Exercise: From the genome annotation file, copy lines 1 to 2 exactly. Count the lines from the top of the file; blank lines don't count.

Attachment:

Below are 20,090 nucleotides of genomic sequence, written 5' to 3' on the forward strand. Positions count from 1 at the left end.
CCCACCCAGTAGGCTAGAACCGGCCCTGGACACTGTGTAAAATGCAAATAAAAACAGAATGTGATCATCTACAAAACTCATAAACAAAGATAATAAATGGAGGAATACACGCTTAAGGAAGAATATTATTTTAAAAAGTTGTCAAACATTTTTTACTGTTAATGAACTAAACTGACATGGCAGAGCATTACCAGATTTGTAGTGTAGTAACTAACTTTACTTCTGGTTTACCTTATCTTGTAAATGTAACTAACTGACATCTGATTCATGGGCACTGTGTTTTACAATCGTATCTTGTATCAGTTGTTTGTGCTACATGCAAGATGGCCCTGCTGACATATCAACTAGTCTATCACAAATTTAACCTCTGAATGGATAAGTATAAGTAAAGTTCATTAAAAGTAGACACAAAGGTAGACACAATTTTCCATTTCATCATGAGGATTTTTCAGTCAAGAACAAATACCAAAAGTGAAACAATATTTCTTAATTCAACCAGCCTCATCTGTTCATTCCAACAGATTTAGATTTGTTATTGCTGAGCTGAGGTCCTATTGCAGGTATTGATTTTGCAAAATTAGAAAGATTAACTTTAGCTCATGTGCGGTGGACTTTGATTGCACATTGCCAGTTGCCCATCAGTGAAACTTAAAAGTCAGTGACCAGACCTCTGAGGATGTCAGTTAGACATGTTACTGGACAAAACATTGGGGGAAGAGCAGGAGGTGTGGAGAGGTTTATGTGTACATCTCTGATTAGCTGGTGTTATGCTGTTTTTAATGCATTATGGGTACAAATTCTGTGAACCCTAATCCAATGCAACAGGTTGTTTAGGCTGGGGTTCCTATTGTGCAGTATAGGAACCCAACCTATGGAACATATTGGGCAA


Below are 20,090 nucleotides of genomic sequence, written 5' to 3' on the forward strand. Positions count from 1 at the left end.
CCCACCCAGTAGGCTAGAACCGGCCCTGGACACTGTGTAAAATGCAAATAAAAACAGAATGTGATCATCTACAAAACTCATAAACAAAGATAATAAATGGAGGAATACACGCTTAAGGAAGAATATTATTTTAAAAAGTTGTCAAACATTTTTTACTGTTAATGAACTAAACTGACATGGCAGAGCATTACCAGATTTGTAGTGTAGTAACTAACTTTACTTCTGGTTTACCTTATCTTGTAAATGTAACTAACTGACATCTGATTCATGGGCACTGTGTTTTACAATCGTATCTTGTATCAGTTGTTTGTGCTACATGCAAGATGGCCCTGCTGACATATCAACTAGTCTATCACAAATTTAACCTCTGAATGGATAAGTATAAGTAAAGTTCATTAAAAGTAGACACAAAGGTAGACACAATTTTCCATTTCATCATGAGGATTTTTCAGTCAAGAACAAATACCAAAAGTGAAACAATATTTCTTAATTCAACCAGCCTCATCTGTTCATTCCAACAGATTTAGATTTGTTATTGCTGAGCTGAGGTCCTATTGCAGGTATTGATTTTGCAAAATTAGAAAGATTAACTTTAGCTCATGTGCGGTGGACTTTGATTGCACATTGCCAGTTGCCCATCAGTGAAACTTAAAAGTCAGTGACCAGACCTCTGAGGATGTCAGTTAGACATGTTACTGGACAAAACATTGGGGGAAGAGCAGGAGGTGTGGAGAGGTTTATGTGTACATCTCTGATTAGCTGGTGTTATGCTGTTTTTAATGCATTATGGGTACAAATTCTGTGAACCCTAATCCAATGCAACAGGTTGTTTAGGCTGGGGTTCCTATTGTGCAGTATAGGAACCCAACCTATGGAACATATTGGGCAA